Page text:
President Halimah Yaacob, please show mercy to Nagaenthran
Nagaenthran Dharmalingam has now been scheduled to be executed in Singapore on the April 27, 2022.
His only hope to live is if the Singapore government - one that has just recently announced its transition to the next generation of leadership - finds it in themselves to leave behind old ways that don’t work, and embrace a more compassionate approach towards more effective law enforcement.
In 2009, Nagen was working in Johor Bahru. He found himself looking to borrow RM 500 to help his father with his heart operation. He turned to his boss for a loan for the money.
This boss said he would agree to the loan, if Nagen would agree to carry something into Singapore. Nagen initially said no, which caused this boss to beat Nagen, and further threaten to kill his girlfriend.
In fear, Nagen agreed to do what his boss asked.
Nagen ended up being arrested at the Singaporean border. The authorities found 42 grams (less than 3 tablespoons) of diamorphine strapped to Nagen’s thigh.
In Nagen’s trial, Nagen’s lawyers argued that Nagen’s IQ was only 69 - meaning that going by international standards, this meant Nagen had an intellectual disability. Psychological experts in his trial did not dispute this.
Nevertheless, Nagen was found guilty and sentenced to death.
13 years after this sad incident, after multiple attempts by people all over the world - including Richard Branson, Tony Fernandes, and Stephen Fry - to advocate for Nagen, the date for his execution has been set.
Nagen’s mother and sister must be incredibly distraught. They have constantly spoken of what a gentle hearted young man Nagen was - someone who was always kind, and would never hurt another being.
Perhaps most tragically of all, Nagen is clearly a victim here, not a hardened criminal.
He was threatened and coerced to commit a crime he had no intention of being involved in, because he was trying to protect the people he loved, and was too intellectually disabled to understand the full implications of what is happening to him.
Even now, lawyer N. Surendran said that Nagen “doesn’t really get what is happening” to him.
I can’t imagine what it is like for Nagen and his family for him to have lived in isolation on death row for so long, not fully comprehending what is going on.
And now, with the execution only days away, it must be infinitely worse.
I think we in Malaysia completely share Singapore’s goals of vigorously combating illegal drug trafficking. No one wants either of our countries to be drowned in a deluge of drugs.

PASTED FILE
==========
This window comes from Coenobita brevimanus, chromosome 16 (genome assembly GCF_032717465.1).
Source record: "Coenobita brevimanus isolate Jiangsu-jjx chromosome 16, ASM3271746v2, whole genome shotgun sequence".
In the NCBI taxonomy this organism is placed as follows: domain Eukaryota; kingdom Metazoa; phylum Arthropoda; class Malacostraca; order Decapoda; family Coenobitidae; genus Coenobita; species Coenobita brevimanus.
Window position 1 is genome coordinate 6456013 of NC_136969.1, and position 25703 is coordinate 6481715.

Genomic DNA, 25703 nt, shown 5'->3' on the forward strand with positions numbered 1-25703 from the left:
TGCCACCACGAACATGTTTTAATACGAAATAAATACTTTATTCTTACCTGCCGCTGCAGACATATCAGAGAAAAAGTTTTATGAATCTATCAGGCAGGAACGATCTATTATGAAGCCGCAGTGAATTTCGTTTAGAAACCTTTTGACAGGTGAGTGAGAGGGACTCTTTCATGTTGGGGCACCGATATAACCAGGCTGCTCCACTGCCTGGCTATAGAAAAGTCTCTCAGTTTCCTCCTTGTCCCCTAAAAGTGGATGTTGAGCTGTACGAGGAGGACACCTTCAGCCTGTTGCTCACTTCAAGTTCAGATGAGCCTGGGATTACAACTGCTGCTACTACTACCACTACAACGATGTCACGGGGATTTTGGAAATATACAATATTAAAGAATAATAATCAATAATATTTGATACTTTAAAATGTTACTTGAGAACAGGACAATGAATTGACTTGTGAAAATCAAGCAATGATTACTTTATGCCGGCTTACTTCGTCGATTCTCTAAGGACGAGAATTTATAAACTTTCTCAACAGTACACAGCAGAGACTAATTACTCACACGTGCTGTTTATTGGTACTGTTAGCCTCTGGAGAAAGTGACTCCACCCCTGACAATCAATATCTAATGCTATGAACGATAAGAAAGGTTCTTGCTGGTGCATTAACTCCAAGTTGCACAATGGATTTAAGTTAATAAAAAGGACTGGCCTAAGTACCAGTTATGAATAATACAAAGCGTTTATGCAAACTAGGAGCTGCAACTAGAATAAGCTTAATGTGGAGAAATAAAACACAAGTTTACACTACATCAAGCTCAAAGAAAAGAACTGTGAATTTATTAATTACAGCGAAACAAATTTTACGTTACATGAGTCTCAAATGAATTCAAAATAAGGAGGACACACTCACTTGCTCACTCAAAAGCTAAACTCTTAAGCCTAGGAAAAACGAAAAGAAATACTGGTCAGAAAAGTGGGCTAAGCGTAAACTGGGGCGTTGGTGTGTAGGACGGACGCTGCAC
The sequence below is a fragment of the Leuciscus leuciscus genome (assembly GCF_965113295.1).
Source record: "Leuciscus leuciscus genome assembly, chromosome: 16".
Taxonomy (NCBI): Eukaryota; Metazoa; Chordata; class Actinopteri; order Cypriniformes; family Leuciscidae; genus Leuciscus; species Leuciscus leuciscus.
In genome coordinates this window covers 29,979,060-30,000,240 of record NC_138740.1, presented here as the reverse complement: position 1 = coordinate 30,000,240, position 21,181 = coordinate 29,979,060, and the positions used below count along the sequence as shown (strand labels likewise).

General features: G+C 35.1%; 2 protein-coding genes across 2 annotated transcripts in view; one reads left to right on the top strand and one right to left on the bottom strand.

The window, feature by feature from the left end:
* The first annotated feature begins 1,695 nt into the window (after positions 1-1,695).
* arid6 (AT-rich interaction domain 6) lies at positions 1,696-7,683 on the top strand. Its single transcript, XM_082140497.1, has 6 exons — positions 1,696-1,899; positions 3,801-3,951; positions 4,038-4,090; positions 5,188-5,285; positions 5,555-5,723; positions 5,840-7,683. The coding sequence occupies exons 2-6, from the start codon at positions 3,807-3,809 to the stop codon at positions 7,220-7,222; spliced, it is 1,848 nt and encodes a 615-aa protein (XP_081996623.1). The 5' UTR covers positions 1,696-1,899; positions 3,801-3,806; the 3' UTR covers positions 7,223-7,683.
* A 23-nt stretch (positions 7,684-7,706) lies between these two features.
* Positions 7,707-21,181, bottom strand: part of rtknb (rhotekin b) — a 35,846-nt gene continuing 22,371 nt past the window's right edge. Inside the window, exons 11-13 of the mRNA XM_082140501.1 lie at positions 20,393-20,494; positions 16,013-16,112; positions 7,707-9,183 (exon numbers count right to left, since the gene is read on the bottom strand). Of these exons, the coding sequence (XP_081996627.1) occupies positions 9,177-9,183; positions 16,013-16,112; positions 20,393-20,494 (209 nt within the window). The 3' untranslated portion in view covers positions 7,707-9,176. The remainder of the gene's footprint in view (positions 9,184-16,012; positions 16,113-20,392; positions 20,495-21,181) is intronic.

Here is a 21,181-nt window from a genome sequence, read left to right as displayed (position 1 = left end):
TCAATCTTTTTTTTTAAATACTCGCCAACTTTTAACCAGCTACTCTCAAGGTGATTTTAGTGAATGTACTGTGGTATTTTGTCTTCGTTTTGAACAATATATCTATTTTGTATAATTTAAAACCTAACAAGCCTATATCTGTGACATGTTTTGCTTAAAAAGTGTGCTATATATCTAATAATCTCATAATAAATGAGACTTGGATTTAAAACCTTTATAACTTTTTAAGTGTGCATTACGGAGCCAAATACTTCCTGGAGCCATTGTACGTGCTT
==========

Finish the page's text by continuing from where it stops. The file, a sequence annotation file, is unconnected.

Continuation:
The question we need to look ourselves in the mirror to ask is however: is the mandatory death penalty in either country effective in actually reducing the drug trade? There will always be young people like Nagen, who will be preyed upon by people like his boss.
And that boss has another boss, and so on further up the line, until we find the big time, super rich underworld figures who are really making the most profits from the suffering of people like Nagen.
The trouble is, not only will such kingpins never face the death penalty, they are unlikely to even ever see the inside of a courtroom.
Some of the more cynical among us even suspect that at this level, there is even collusion between criminals and the authorities.
Whatever the case, the death penalty is only increasing the number of victims of the drug trade, not reducing them.
In Nagen’s case especially, every international standard screams out that we should treat this case with special care, due to Nagen’s mental condition.
Singapore recently announced that after Prime Minister Lee Hsien Loong’s upcoming retirement, his replacement will be Finance Minister Lawrence Wong.
A transition of leadership is a momentous occasion in any democracy.
Nagen’s family, and everyone else who believes in compassion and merciful justice, call upon Singapore’s government - especially President Halimah Yacob, who holds the power to grant clemency to Nagen - to please take this opportunity to show how Singapore’s next generation of leadership is not stuck in the mud of the past, but wants to take steps towards a more enlightened, brighter future.
Today is the 7th anniversary of my wedding. If the execution goes as planned, Nagen will never get to experience a wedding of his own, or the opportunity to hold his own child in his arms, or even the very simplest of joys of just being alive.
Everything he has, everything he is, will be snuffed out at the mere flick of a switch.
Please Singapore, please prevent this tragic injustice.
NATHANIEL TAN is a strategic communications consultant.
Twitter: @NatAsasi, Email: [email protected] #BangsaMalaysia #NextGenDemocracy.